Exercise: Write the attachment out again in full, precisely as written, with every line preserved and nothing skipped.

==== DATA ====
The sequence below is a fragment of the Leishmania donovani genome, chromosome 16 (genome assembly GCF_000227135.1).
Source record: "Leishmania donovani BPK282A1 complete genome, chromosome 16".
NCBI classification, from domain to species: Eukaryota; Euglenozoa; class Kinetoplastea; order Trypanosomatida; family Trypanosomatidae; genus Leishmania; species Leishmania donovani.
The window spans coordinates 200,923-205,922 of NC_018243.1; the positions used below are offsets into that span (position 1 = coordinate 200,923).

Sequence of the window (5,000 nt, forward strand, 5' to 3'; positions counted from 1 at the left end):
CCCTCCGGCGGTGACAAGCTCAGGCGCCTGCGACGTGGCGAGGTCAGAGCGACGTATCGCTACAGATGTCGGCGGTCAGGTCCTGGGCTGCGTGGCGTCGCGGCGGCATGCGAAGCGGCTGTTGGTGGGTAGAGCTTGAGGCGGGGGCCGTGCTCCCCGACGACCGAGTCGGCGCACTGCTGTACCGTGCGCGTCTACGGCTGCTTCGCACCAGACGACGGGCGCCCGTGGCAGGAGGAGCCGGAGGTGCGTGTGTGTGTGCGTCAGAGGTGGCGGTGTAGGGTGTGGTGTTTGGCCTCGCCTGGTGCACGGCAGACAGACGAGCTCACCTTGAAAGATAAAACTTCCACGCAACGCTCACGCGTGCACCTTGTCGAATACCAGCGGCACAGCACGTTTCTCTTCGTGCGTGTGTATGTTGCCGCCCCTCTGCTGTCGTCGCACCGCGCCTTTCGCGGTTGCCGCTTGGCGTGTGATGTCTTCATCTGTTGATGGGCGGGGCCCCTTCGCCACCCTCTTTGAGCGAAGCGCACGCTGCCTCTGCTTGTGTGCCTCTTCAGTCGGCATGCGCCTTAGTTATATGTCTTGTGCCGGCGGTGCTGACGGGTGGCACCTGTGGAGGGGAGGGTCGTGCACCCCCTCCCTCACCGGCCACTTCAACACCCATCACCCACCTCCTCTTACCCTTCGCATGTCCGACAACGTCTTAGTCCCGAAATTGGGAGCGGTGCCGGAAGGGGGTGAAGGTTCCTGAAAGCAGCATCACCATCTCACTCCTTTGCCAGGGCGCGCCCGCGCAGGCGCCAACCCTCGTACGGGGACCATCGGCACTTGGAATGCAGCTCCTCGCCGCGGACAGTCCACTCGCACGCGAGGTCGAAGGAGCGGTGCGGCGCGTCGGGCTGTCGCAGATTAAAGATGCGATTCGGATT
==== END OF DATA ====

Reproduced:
The sequence below is a fragment of the Leishmania donovani genome, chromosome 16 (genome assembly GCF_000227135.1).
Source record: "Leishmania donovani BPK282A1 complete genome, chromosome 16".
NCBI classification, from domain to species: Eukaryota; Euglenozoa; class Kinetoplastea; order Trypanosomatida; family Trypanosomatidae; genus Leishmania; species Leishmania donovani.
The window spans coordinates 200,923-205,922 of NC_018243.1; the positions used below are offsets into that span (position 1 = coordinate 200,923).

Sequence of the window (5,000 nt, forward strand, 5' to 3'; positions counted from 1 at the left end):
CCCTCCGGCGGTGACAAGCTCAGGCGCCTGCGACGTGGCGAGGTCAGAGCGACGTATCGCTACAGATGTCGGCGGTCAGGTCCTGGGCTGCGTGGCGTCGCGGCGGCATGCGAAGCGGCTGTTGGTGGGTAGAGCTTGAGGCGGGGGCCGTGCTCCCCGACGACCGAGTCGGCGCACTGCTGTACCGTGCGCGTCTACGGCTGCTTCGCACCAGACGACGGGCGCCCGTGGCAGGAGGAGCCGGAGGTGCGTGTGTGTGTGCGTCAGAGGTGGCGGTGTAGGGTGTGGTGTTTGGCCTCGCCTGGTGCACGGCAGACAGACGAGCTCACCTTGAAAGATAAAACTTCCACGCAACGCTCACGCGTGCACCTTGTCGAATACCAGCGGCACAGCACGTTTCTCTTCGTGCGTGTGTATGTTGCCGCCCCTCTGCTGTCGTCGCACCGCGCCTTTCGCGGTTGCCGCTTGGCGTGTGATGTCTTCATCTGTTGATGGGCGGGGCCCCTTCGCCACCCTCTTTGAGCGAAGCGCACGCTGCCTCTGCTTGTGTGCCTCTTCAGTCGGCATGCGCCTTAGTTATATGTCTTGTGCCGGCGGTGCTGACGGGTGGCACCTGTGGAGGGGAGGGTCGTGCACCCCCTCCCTCACCGGCCACTTCAACACCCATCACCCACCTCCTCTTACCCTTCGCATGTCCGACAACGTCTTAGTCCCGAAATTGGGAGCGGTGCCGGAAGGGGGTGAAGGTTCCTGAAAGCAGCATCACCATCTCACTCCTTTGCCAGGGCGCGCCCGCGCAGGCGCCAACCCTCGTACGGGGACCATCGGCACTTGGAATGCAGCTCCTCGCCGCGGACAGTCCACTCGCACGCGAGGTCGAAGGAGCGGTGCGGCGCGTCGGGCTGTCGCAGATTAAAGATGCGATTCGGATT